Vanuatu crash 01-08-2011

Cessna 207 YJ-FLY crashed at Vanuatu. on 01-08-2011.

The following details were sent in by MRC Aviation and Bargeld01.
YJ-FLY is Cessna 207 c/n 00362 which makes it ex ZK-EJD which was cancelled from the NZ register on 01-12-2010 having departed Kerikeri on 07-12-10.

(Photo of ZK-EJD will be added soon)


A New Zealand tourist is being flown home for medical treatment after being injured in a plane crash in Vanuatu yesterday.
The Ministry of Foreign Affairs and Trade confirmed that five New Zealand tourists were on a small plane that crash-landed in Port Vila around 6pm (NZ time) yesterday.

A receptionist at Vila Bay Health Centre said three New Zealanders were admitted to hospital and remained in the centre's care.
An MFAT spokeswoman said one of them would be transported to New Zealand today for medical treatment.
The ministry would not confirm what injuries they had sustained.
The small air taxi-Vanuatu Cessna 207 crash landed in the Le Lagon Resort at around 6pm NZ time, New Zealand's High Commissioner in Vanuatu, Bill Dobbie, said.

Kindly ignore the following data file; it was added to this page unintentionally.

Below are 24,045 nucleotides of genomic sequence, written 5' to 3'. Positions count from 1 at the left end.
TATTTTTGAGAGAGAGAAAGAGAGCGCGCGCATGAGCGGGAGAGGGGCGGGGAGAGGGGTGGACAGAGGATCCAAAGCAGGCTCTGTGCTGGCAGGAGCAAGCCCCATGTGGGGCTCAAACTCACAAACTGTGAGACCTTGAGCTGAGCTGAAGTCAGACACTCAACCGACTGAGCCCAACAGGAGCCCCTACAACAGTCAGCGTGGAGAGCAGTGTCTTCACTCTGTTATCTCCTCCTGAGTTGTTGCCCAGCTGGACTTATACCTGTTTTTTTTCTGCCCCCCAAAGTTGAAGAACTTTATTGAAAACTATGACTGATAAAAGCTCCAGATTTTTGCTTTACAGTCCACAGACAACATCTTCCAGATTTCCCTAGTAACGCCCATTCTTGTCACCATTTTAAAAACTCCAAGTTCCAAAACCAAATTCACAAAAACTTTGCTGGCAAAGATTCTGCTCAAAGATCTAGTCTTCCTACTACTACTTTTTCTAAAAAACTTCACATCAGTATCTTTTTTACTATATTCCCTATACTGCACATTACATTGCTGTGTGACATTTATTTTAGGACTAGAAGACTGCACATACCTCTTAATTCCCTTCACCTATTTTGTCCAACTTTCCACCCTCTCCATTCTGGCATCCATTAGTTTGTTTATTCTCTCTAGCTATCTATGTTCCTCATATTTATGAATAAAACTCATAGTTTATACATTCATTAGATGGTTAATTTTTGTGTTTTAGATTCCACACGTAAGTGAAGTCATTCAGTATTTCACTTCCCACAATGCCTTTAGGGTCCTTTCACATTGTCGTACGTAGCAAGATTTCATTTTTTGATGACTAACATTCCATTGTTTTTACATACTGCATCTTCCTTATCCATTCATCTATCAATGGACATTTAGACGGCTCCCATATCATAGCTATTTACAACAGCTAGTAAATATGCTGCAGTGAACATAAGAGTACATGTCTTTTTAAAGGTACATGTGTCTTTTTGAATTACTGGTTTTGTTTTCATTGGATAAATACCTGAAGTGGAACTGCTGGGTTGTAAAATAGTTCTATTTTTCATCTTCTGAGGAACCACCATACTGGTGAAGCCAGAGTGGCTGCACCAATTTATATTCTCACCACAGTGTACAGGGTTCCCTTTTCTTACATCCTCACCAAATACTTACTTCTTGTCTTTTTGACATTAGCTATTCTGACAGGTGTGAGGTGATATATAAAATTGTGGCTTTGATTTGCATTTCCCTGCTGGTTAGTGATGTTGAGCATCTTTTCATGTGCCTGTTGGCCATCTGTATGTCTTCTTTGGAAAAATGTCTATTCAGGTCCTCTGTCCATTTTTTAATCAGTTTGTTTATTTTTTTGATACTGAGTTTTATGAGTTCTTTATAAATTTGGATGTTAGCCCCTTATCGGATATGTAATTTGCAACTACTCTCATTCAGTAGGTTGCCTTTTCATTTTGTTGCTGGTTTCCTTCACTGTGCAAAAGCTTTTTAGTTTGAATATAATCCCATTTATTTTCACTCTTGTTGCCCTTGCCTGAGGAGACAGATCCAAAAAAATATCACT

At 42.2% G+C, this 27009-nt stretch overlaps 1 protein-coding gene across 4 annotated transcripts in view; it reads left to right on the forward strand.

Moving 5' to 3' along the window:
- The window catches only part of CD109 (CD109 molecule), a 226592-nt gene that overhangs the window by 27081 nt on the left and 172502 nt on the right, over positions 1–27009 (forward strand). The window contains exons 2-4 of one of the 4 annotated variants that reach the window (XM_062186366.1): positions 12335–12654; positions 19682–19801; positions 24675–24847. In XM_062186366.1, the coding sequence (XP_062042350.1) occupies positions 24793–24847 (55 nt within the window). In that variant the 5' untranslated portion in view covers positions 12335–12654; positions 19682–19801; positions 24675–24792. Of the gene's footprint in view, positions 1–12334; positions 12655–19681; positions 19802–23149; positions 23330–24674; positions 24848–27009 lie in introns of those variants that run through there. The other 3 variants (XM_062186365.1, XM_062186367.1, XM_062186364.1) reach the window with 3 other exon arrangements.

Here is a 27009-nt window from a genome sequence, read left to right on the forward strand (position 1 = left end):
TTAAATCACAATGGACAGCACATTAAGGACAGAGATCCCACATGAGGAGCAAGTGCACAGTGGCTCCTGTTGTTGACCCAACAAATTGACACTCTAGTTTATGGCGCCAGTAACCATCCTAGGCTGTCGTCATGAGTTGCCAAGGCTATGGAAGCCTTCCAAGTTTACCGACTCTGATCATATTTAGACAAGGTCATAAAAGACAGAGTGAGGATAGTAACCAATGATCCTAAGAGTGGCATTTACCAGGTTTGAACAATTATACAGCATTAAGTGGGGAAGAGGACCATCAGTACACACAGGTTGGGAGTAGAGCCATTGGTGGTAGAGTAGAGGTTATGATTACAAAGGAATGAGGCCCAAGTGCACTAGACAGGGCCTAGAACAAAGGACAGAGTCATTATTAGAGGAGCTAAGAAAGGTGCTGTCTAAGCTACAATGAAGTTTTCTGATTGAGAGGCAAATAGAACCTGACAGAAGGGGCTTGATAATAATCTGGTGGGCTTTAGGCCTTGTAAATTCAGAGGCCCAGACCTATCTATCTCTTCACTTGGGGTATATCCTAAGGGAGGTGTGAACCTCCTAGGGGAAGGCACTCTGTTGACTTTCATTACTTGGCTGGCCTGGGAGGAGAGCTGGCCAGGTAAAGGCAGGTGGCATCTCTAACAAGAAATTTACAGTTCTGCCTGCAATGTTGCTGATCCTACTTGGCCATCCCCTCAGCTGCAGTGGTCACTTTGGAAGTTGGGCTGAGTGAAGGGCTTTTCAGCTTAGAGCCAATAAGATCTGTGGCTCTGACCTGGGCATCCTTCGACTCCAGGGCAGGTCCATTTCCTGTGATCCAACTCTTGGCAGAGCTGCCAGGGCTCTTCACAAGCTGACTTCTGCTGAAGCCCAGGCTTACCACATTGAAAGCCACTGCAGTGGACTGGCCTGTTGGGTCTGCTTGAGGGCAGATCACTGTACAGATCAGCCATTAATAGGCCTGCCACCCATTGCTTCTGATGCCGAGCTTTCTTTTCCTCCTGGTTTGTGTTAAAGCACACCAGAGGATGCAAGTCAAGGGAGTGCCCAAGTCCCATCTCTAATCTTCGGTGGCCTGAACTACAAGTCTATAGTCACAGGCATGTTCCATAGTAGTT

He confirmed that five of the seven people onboard were New Zealanders and said the commission had provided them consular assistance.
Vanuatu Daily Post reported that the plane had run out of fuel but Air taxi-Vanuatu CEO Simon Turner said that was incorrect.
"The weather was particularly bad and visibility was low and the pilot didn't think he could make it to the runway," Turner said.
He said the pilot circled a few times before deciding to land in the golf course.
Turner said two people were taken to hospital and x-rayed and one was hospitalised with a fractured vertebra.
A local man, who lived 600 metres from where the plane landed in Port Vila, said it was raining so hard he didn't hear it come down.
He said there had been a severe tropical storm which meant there was zero visibility when the plane was attempting to land.
He said the plane hit a raised golf tee in the middle of the course which caused one of the wings to hit the ground and tip the plane onto its side.


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